Indeed, the report by the EDF and CERMI stresses that informed consent is a fundamental requirement for upholding human rights. It highlights that the UN Convention on the Rights of Persons with Disabilities (CRPD) underlines everyone’s right to make decisions for themselves, rather than have them made by anyone else.

Further exploring the close link between forced sterilisation and the deprivation of legal capacity, the report highlights the following statement of the UN CRDP Committee:

women with disabilities are subjected to high rates of forced sterilisation, and are often denied control of their reproductive health and decision-making, the assumption being that they are not capable of consenting to sex. Certain jurisdictions also have higher rates of imposing substitute decision-makers on women than on men.

Putting this in context, the report says, “the experiences of women affected show that forced sterilisation forms part of a wider paternalistic model and patriarchal system in which women with disabilities are denied their human and reproductive rights.”

The impact of forced sterilisation on girls and women

The report also discusses the mental and physical health consequences of forced sterilisation. It outlines how, along with potential early-onset menopause, osteoporosis and cardiovascular conditions, sterilisation causes trauma. On top of this, there is extra pressure to mental health as victims are subject to stigma about being sterilised.

Forced sterilisation has serious mental and physical health consequences.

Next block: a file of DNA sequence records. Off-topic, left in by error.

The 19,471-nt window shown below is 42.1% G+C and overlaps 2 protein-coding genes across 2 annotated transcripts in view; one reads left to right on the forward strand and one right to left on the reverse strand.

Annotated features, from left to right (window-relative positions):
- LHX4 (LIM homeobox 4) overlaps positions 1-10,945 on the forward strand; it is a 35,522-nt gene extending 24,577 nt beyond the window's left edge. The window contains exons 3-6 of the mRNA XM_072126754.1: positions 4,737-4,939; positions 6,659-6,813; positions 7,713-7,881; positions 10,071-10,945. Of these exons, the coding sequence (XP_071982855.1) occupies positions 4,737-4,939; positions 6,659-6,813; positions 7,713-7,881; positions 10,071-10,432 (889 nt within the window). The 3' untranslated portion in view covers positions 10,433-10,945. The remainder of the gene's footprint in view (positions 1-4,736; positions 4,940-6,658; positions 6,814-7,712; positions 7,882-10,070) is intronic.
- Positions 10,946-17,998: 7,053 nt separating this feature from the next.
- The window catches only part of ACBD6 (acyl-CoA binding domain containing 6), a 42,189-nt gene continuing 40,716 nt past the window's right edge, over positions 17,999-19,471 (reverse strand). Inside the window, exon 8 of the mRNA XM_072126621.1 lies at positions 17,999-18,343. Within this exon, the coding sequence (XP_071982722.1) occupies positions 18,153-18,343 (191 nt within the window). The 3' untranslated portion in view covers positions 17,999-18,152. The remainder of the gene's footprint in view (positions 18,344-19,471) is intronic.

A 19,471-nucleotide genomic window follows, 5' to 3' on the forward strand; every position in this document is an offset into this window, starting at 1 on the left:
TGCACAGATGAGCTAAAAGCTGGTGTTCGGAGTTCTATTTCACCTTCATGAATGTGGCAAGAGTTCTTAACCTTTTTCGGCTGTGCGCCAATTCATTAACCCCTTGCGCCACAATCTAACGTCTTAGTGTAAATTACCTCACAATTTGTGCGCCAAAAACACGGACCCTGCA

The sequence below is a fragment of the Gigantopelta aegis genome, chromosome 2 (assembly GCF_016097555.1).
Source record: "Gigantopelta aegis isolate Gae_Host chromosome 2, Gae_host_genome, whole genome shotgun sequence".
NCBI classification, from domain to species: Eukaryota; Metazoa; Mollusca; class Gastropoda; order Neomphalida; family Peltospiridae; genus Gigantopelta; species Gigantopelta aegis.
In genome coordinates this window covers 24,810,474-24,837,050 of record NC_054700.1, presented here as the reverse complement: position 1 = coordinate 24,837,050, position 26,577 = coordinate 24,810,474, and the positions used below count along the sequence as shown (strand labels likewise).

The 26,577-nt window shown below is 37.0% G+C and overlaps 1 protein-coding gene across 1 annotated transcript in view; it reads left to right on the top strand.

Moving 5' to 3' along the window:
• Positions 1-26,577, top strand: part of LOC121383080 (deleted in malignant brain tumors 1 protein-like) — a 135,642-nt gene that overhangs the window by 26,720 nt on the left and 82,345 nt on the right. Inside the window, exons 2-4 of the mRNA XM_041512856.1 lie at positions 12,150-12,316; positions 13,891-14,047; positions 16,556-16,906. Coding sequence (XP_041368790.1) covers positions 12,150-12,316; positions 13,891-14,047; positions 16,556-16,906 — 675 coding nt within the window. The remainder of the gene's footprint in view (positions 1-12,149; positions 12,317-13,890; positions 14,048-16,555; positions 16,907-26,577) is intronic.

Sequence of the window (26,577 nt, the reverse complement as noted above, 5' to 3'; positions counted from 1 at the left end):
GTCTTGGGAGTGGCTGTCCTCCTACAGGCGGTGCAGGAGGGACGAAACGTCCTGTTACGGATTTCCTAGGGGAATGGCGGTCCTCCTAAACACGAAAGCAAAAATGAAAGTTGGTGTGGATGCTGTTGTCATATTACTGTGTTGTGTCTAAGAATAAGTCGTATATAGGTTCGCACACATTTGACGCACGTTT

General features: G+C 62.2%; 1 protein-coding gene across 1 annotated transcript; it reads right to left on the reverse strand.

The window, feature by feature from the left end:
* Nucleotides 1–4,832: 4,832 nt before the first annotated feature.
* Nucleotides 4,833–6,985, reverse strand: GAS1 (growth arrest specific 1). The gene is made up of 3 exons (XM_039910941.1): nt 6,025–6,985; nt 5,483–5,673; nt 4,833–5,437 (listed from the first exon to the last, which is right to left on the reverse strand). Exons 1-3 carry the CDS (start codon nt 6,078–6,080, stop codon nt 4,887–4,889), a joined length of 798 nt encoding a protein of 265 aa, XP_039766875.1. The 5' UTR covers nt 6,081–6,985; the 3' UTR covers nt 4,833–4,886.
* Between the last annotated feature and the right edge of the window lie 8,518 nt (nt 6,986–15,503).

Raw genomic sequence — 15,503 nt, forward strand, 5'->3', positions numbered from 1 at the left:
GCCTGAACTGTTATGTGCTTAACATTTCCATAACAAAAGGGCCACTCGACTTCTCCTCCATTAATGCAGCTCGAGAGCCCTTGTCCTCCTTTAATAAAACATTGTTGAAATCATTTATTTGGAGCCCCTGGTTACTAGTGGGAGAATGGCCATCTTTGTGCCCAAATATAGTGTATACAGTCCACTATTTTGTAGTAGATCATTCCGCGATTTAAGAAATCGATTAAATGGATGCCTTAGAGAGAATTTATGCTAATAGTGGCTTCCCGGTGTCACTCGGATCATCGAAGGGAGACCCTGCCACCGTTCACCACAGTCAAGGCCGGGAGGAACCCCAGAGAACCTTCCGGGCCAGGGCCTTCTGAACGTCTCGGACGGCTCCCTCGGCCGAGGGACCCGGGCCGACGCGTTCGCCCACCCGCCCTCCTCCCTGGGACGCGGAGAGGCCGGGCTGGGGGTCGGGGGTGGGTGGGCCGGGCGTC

EDF and the CERMI Women’s Foundation note that sterilisation can make someone more vulnerable to further sexual abuse. Some women and girls are sterilised against their will in their so-called “best interests”, with the idea of “protecting” them against possible future abuse and from future pregnancies. This makes abuse easier to hide, which is especially worrying as sexual abuse towards women with intellectual disabilities is already particularly prevalent. One survey in the Netherlands showed that 2 out of 3 women with intellectual disabilities have been sexually abused, as opposed to 1 in 3 of the general population.

Forced sterilisation in Europe

In Europe, forced sterilisation continues to be performed especially on women and girls with intellectual or psychosocial disabilities. For example, the report looks at Spain, where this practice is ongoing, and recent cases in France and Croatia.

It also looks at the progress that is being made towards respecting the right to informed consent. For example, the right of people with intellectual disabilities to make their own decisions was enshrined in law by Ireland’s 2015 Assisted Decision-Making (Capacity) Act. Sweden and Germany have replaced their guardianship systems in favour of supported decision-making.